“I want to win," Bauer said. "I want to be happy. I want to enjoy playing baseball. I don’t think any team is out of the running to sign me. It depends on what the landscape looks like. That’s really been the last thing on my mind.”

Dick Williams, president of baseball operations for the Reds, said the front office will do everything it can to make Bauer’s re-signing happen.

“I would love to think that Trevor would come back," Williams said.

ExplorePlayers experienced constant stress during pandemic season

2. Can the offense improve?

The Reds set a baseball postseason record by not scoring in 22 straight innings. That was a surprise considering how well they hit in the last two weeks, averaging 5.0 runs per game as they won 11 of 14 games. However, the Reds still ranked last in baseball in hitting with a .212 average and 19th in runs scored (243).

The Reds did have power. They hit 90 home runs in 60 games and were on pace to hit 243 in a 162-game season. The franchise record is 227.

It was an all-or-nothing offense in many ways, and that proved detrimental in the wild-card series when the Reds failed to hit a home run and couldn’t push a runner across with a number of scoring opportunities in Game 1.

The Reds spent $149 million in free agency on right fielder Nick Castellanos, second baseman Mike Moustakas and left fielder Shogo Akiyama to help improve the offense.

Will the Reds add a bat or two or use the minor-league system to improve their lineup? Will Castellanos, who can opt out of the four-year contract he signed in January, return?

“We emphasize strike-zone discipline,” Bell said. 'We were able to walk quite a bit — more than we singled, which is amazing — and we did hit for power. Those are both good things. Where we came up short was stringing together hits at times during the season, and you can look at the defensive positioning. You can look at hard-hit balls that didn’t go for hits. But it’s something we’ve got to take a closer look at because all teams are really good at defensive positioning and can hit into bad luck at times. Why did that happen to us? We have to take a close look at that. We did all year. We absolutely believe in our guys. We made adjustments as much as we possibly could, but we have to figure out a way to get better."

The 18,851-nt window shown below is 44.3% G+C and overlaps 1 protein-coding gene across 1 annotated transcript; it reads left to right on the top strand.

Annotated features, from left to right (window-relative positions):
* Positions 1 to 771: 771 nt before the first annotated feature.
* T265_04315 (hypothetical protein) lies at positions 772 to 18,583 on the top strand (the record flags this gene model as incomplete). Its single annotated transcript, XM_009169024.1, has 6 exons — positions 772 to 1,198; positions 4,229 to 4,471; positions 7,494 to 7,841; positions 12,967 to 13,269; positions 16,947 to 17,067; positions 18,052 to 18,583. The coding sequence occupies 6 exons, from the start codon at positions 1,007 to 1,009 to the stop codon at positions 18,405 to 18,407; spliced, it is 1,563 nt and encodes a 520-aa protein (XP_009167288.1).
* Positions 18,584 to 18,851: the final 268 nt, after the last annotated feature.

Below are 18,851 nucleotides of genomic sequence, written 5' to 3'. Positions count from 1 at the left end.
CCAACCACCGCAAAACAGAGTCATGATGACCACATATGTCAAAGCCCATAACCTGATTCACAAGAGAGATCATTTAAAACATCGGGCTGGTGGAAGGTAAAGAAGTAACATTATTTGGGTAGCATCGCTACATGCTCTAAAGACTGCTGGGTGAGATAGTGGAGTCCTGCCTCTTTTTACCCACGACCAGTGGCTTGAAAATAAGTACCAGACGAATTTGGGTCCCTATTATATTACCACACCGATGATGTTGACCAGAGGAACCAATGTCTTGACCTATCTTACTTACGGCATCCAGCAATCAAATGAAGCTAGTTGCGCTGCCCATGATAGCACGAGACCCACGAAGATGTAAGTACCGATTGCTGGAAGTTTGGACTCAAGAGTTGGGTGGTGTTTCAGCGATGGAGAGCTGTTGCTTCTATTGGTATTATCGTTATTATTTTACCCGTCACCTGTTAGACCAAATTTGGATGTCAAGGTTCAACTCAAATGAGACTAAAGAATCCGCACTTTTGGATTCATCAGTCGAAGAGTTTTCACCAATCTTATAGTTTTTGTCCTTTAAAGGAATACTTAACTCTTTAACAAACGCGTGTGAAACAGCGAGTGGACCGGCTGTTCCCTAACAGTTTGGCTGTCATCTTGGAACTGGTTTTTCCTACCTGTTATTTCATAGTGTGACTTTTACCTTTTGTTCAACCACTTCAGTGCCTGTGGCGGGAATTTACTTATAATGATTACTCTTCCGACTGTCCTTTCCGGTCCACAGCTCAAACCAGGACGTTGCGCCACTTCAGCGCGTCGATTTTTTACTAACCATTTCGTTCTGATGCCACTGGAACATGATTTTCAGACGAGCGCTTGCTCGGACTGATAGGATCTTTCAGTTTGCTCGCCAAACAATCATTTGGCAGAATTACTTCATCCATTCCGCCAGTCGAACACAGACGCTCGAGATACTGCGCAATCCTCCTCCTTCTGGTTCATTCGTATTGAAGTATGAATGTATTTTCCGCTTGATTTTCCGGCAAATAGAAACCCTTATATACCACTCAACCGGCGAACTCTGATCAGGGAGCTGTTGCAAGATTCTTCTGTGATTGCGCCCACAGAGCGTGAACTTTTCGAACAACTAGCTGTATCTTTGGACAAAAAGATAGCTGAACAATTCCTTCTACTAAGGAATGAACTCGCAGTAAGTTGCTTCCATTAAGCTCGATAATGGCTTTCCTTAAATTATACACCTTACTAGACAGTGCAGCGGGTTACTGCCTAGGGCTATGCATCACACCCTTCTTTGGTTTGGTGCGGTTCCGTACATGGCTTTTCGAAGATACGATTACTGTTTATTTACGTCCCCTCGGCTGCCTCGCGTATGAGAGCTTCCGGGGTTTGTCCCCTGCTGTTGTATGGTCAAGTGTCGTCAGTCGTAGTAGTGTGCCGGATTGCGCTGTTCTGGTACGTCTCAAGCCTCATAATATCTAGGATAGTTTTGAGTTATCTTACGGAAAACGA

ExploreHAL McCOY: Braves expose Reds' weaknesses

3. Can the Reds build on this season?

Despite the postseason disappointment, the Reds ended a six-year streak of losing records by finishing 31-29 in the regular season. Of course, they would not have made the playoffs with that record in a normal season. They got the chance to advance because of the expanded playoffs, and there’s no guarantee the playoff field will remain at 16 teams in future seasons.

“I said last year that losing a ton of one-run games like we did was a steppingstone,” catcher Tucker Barnhart said. “I think getting to the postseason is another steppingstone in the right direction. Hopefully, we can build on this and get to 2021 and where we want to go.”

About the Author